Rubicon – J.M. Johnson

RubiconFrom Brigid James has returned from summer vacation hoping her classmates won’t ask about the bandanna she now wears on her wrist. When she meets Tunnel-the handsome new guy who literally makes her lose her senses – Brigid’s life takes a thrilling and terrifying turn. Tunnel claims he is able to see ghosts and he is positive that Brigid can do the same. As Brigid discovers the underground world of ghosts and demons, she discovers that one ghost in particular has it in for her. This book is for mature young adult readers for language, teen drug use, and intense situations. Recommended for ages 16+

Published: March 2014

Why I Chose It: I received this book from a Goodreads First Reads giveaway. I originally entered the giveaway because I was interested in reading more ghost / paranormal stories.

The Review:

So this book starts off rather quickly, by which I mean that there’s a lot of content that should probably be dealt with in a serious manner, but instead is just kind of flung in your face. For example, in the first 30 pages we talk about:

Sex: 4 times

Drugs: 4 times

Attempted suicide: 1 time

Attempted rape: 1 time

That’s a lot to take in. In the opening scene, not only is out main character Bridge smoking pot, she and her co-worker are scribbling sexual innuendos on napkins at their place of work – an ice cream store. The amount of bad sexual puns in this book made me cringe. I might have had a perma-cringe by the end of this book.

It’s not that I’m against having drugs, sex, suicide or rape in a book, because I think they can be really well done. I just think they need to be approached in a certain way. For example, the attempted rape takes place on page 20. I felt like I barely knew who Bridge was, never mind the people who were in the room with her. Then after an awkward fight scene with her “best friend” who refused to let her report the assault Bridge just seems to forget about it. You can’t just drop an almost-rape scene on a reader and then never deal with all the issues it contains. In my opinion, if a book is going to contain a scene like this, then it needs to deal with it and not just ignore it.

I just felt like the topics weren’t dealt with in a mature manner, and this is mainly due to pacing. The book reads as very twitchy. It jumps from one scene to the next, where there’s always a bigger problem, but the narrative never stops to deal with the previous problems. The book just seems to ignore problems and move onto the next one. I really struggled with this. I felt like I didn’t have a chance to deal with what was going on before being dumped with something entirely different. But more importantly, I felt like the characters never had a chance to deal with anything either. They just seemed to forget that things happened. There was no down time, and no adjustment or dealing time, which I felt I really needed in the book.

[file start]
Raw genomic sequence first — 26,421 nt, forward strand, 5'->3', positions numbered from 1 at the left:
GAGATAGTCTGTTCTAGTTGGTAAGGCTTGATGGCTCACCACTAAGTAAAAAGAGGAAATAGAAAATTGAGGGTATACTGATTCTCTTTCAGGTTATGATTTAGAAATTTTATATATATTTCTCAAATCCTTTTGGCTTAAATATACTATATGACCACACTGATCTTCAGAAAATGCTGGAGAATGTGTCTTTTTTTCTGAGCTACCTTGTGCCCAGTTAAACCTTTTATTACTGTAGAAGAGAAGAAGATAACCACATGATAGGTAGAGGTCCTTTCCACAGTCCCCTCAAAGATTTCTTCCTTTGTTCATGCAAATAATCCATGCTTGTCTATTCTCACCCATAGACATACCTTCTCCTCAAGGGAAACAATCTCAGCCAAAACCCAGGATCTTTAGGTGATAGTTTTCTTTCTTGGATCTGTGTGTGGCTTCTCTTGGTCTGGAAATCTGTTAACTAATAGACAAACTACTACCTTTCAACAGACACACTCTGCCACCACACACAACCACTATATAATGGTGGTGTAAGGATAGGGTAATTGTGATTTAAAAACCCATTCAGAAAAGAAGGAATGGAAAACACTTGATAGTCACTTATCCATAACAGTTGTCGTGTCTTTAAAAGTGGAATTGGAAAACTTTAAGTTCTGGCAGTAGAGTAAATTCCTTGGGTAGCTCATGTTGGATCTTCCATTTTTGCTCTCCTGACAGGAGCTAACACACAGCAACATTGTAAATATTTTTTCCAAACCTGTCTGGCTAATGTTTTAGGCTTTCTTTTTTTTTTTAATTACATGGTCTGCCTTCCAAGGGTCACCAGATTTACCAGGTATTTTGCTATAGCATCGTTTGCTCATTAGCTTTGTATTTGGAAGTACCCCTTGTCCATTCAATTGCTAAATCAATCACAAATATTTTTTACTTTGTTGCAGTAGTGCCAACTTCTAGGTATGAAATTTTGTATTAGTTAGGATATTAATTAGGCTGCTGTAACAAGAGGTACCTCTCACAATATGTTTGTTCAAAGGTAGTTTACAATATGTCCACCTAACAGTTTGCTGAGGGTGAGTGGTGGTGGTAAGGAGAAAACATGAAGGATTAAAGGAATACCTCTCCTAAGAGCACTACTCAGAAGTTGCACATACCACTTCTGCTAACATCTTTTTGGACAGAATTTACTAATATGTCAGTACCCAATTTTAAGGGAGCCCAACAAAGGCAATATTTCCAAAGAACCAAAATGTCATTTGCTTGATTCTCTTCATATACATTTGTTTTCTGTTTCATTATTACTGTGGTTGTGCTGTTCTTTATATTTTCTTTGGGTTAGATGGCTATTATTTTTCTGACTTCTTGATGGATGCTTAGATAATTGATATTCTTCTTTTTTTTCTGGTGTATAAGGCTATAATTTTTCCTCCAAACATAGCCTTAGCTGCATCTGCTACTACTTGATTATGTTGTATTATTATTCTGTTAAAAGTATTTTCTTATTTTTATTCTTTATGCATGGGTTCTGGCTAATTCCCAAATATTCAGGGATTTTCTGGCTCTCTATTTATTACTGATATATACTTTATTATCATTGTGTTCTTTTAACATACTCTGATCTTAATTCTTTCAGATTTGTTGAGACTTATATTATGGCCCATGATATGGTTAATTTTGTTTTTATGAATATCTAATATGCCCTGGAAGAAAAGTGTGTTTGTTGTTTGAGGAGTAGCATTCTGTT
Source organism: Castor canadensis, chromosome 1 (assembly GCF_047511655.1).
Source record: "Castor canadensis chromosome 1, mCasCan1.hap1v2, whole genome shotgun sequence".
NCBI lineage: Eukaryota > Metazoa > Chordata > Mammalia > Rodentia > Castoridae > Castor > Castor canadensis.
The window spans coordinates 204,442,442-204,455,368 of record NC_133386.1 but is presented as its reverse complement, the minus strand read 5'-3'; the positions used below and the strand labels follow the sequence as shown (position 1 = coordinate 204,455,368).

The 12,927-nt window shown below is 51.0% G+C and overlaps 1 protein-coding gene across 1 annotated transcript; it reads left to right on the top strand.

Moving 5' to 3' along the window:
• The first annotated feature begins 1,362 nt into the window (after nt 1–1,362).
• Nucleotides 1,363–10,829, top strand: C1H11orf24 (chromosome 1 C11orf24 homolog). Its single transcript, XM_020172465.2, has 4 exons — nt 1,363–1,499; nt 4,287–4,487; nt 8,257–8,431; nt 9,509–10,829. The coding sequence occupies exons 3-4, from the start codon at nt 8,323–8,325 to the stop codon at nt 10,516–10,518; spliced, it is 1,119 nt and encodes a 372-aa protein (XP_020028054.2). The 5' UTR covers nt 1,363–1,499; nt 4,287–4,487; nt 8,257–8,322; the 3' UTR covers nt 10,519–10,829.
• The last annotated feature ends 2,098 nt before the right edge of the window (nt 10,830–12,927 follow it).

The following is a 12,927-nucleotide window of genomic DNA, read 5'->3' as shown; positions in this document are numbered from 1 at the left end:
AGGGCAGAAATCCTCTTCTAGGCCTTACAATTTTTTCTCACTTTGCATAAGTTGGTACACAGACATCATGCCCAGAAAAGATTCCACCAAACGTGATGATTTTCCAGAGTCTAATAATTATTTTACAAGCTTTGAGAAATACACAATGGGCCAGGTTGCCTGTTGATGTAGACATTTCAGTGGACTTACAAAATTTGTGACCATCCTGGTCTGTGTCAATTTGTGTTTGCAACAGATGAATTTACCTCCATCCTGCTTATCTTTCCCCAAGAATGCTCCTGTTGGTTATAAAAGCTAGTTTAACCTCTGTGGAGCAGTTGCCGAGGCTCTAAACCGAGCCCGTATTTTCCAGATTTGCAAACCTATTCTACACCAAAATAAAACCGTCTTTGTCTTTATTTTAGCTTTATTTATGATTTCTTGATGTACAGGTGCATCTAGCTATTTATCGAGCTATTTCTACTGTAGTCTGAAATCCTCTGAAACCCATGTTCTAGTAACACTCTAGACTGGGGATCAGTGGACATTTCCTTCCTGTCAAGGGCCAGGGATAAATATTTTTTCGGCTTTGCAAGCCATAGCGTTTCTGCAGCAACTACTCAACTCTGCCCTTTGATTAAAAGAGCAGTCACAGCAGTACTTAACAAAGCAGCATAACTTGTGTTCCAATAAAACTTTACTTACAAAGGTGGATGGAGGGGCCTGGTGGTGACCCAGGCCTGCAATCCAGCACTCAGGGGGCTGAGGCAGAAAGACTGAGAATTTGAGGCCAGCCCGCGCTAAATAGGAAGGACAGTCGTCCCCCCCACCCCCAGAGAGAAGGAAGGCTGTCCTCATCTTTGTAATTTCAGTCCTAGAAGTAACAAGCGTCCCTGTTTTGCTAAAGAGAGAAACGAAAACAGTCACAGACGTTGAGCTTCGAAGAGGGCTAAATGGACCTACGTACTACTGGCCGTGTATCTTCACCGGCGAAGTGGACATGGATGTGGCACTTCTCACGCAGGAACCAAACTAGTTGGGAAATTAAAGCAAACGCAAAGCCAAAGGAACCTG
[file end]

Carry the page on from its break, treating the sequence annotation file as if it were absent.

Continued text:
So, this isn’t to say that Johnson’s novel doesn’t contain some good material, because I actually think it did. Once we got into the ghost stuff, I almost enjoyed the descriptions that Johnson gives. There were some really interesting ghost characters, and I liked that some seemed really deep and complicated, and yet other ghosts were reduced to basic emotions. The way they interacted with humans was really intriguing because it involved a sharing of emotions. Plus the way Bridge (who can see ghosts plainly) can both interact and influence the ghosts was cool. There was also some other good content, like the use of crystals for protection and warding. And in the end, the way that Johnson combines the idea of Bridge’s attempted suicide with the way she interacts with ghosts was actually really good. That was the one major issue that was dealt with in the end of the book, and I appreciated it.

While I liked some of the ideas that are contained in the novel, it was still a really tough read. The book reads as short and choppy with a lot of the scenes, and the dialogue comes across as really crass at times. Plus I couldn’t get a firm grasp on the characters. I think they were supposed to be 17, but they acted like they were 13 (I had to keep reminding myself they were older – which was a little confusing, considering the amount they talk about sex). I just felt like while the ideas were good, the story itself was really underdeveloped, and I needed to get a lot more out of it than was actually there. I think this was a good introduction to ghost YA, and I do think Johnson had some good ideas, but unfortunately I was pretty disappointed with this one.

Rating: 2/5


“I could physically feel Tunnel next to me as Mr. Eliot lectured. There was a slight pull, like gravity […] I had the feeling that if I were blindfolded in a room, I could pick Tunnel out of a crowd. As class began, I wondered if having Tunnel as a classmate was going to have a negative impact on my grade.” p. 18

Fear. This was the emotion I picked up from the little girl. I wanted to run back to the group of guys, still chatting away on the street corner. I could see the fear in the girl’s eyes. Every person who passed her on the streets seemed to pull into themselves a little bit, or huddle closer to the person they were with. This was not our fear.” p. 49


Leave a Reply

Fill in your details below or click an icon to log in: Logo

You are commenting using your account. Log Out /  Change )

Google+ photo

You are commenting using your Google+ account. Log Out /  Change )

Twitter picture

You are commenting using your Twitter account. Log Out /  Change )

Facebook photo

You are commenting using your Facebook account. Log Out /  Change )


Connecting to %s